According to popular Canadian astrologer Georgia Nicols, Canada's Governor General should be doing what she can to "keep the peace" with loved ones today and avoid the "planetary vibe" that is urging people to engage in power struggles and disputes.
The advice, contained in Julie Payette's Nov. 2 horoscope on Nicols' website, might have come a day late, though Payette likely wouldn't have listened to it anyway.
The Governor General made clear in a speech to scientists at an Ottawa convention Wednesday she has a very low opinion of the validity of horoscopes, people who believe in creationism or those who don't believe in climate change.
"So many people ... still believe, want to believe that maybe taking a sugar pill will cure cancer if you will it good enough and that your future and every single one of the people here's personalities can be determined by looking at planets coming in front of invented constellations," she said, to the delight of many scientists and researchers in the room.
Emmett Macfarlane, a political professor at the University of Waterloo said nothing stops a governor general from stating opinions and while there have been unwritten traditions against it, Payette's most recent predecessors did not always hold their tongues.
Michaelle Jean, who was the governor general from 2005 to 2010, waded into a number of political issues including Quebec sovereignty and Canada's military mission in Afghanistan. She was against the former and in favour of the latter.
More recently, David Johnston criticized the military for taking a "stiff upper lip" approach to mental illness among soldiers and not doing enough to support to members of the military dealing with post-traumatic stress disorder.
Conservative political strategist Alise Mills said Payette went way over the line with her speech, which she characterized as not only political but "mean-spirited."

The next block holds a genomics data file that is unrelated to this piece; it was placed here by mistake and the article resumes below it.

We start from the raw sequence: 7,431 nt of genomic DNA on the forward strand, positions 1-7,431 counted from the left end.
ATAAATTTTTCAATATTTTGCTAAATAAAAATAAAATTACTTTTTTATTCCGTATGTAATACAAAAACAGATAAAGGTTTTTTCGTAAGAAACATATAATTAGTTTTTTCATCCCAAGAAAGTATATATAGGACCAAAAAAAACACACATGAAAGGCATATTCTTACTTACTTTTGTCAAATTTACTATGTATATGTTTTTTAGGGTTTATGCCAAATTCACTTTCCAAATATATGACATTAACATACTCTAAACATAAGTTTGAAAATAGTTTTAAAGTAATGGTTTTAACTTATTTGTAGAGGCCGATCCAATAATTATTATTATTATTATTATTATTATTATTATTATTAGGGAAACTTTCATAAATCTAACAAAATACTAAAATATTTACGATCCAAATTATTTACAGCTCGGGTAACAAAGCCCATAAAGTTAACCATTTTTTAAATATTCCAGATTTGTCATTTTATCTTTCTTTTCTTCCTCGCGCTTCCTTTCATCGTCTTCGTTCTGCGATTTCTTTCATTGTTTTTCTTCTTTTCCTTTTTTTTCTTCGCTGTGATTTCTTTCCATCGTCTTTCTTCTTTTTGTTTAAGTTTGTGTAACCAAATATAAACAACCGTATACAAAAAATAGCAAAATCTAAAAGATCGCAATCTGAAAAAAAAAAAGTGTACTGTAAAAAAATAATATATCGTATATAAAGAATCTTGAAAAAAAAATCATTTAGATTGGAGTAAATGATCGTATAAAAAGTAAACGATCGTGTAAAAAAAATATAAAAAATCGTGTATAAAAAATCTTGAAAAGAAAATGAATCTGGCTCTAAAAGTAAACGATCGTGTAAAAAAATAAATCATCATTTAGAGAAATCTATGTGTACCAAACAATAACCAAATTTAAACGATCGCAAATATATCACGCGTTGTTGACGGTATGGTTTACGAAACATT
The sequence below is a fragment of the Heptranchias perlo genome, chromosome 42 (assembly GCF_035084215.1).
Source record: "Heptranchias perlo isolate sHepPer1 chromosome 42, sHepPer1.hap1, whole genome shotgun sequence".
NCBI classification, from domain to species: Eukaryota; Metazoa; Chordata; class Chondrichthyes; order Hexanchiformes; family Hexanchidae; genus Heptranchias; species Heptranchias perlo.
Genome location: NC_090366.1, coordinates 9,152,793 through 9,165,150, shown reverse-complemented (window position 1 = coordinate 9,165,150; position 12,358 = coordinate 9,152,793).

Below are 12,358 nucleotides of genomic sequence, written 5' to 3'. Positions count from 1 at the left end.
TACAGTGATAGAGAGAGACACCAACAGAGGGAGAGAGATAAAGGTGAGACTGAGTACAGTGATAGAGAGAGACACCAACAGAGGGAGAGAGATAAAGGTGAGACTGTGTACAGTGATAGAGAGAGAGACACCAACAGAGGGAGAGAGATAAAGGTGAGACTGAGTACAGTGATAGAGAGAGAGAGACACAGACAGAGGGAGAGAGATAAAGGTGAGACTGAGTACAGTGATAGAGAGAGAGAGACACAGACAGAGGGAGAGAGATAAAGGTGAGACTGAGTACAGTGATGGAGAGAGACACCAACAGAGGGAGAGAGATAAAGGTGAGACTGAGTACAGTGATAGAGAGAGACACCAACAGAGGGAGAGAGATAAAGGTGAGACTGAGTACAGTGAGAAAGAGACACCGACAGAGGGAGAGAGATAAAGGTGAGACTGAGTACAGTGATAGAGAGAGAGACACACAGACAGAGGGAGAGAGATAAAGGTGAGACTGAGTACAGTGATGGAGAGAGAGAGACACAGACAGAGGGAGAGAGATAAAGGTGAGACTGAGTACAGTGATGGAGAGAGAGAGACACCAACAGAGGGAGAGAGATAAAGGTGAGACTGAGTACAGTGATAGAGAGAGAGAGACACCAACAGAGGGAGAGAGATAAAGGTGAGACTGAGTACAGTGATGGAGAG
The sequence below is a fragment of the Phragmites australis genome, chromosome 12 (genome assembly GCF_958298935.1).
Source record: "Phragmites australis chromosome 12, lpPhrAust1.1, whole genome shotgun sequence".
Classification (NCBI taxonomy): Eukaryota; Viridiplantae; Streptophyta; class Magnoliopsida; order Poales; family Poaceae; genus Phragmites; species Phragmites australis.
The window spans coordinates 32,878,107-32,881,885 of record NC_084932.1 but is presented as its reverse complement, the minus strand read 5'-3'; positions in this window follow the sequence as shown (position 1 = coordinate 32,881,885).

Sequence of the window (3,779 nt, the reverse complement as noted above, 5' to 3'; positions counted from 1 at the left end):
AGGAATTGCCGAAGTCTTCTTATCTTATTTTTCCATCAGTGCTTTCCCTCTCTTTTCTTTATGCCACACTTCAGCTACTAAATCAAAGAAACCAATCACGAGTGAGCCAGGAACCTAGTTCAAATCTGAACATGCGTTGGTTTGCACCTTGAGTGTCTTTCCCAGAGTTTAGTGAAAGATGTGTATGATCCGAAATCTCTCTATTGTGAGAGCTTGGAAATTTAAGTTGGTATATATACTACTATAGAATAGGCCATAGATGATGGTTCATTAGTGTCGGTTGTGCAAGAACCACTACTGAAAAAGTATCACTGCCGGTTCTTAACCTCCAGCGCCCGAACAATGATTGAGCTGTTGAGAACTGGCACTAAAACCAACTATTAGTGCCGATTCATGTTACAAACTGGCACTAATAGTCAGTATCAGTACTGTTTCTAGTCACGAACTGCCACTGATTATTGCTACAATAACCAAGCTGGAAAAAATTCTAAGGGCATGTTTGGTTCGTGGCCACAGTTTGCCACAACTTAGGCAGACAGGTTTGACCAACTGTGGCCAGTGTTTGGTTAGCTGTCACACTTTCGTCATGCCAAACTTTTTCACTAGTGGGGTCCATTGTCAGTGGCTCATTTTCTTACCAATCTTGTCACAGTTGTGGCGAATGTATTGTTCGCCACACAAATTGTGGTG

"I definitely agree science is key but I think there is a better way to do that without making fun of other people," Mills said.
There isn't a lot of data on horoscope and astrology beliefs in Canada but a 2005 Gallup poll suggested around one in four Canadians believed in astrology.
Horoscopes are still published daily in most major Canadian newspapers including the two national papers, and there are hundreds of online sites and services, some of which make big money. Astrology Zone, one of the most popular online sites, exceeds six million visitors a month.
Newman University in Manchester, U.K., this fall released a survey that showed about one in seven Canadians believe in creationism.
Prime Minister Justin Trudeau didn't seem to have any issue with what Payette said, saying his government and Canadians understand the value of science.
"I applaud the firmness with which she stands in support of science and the truth," he said.
Mills said Payette wasn't just promoting science, she was mocking people with religious beliefs, and specifically, evangelical Christians who don't believe evolutionary science.
Astrologer Nicols said she had "no wish to take on a woman who is as accomplished as Julie Payette," whom she notes is a "feisty Libra with three planets in Scorpio."
But she did suggest Payette would be better to stick to what she knows.
"Astrology is not the stuff of horoscopes in newspapers, albeit I do write them," wrote Nicols in an e-mail. "It is actually a complex study based on mathematics. Not fairy dust falling from the stars."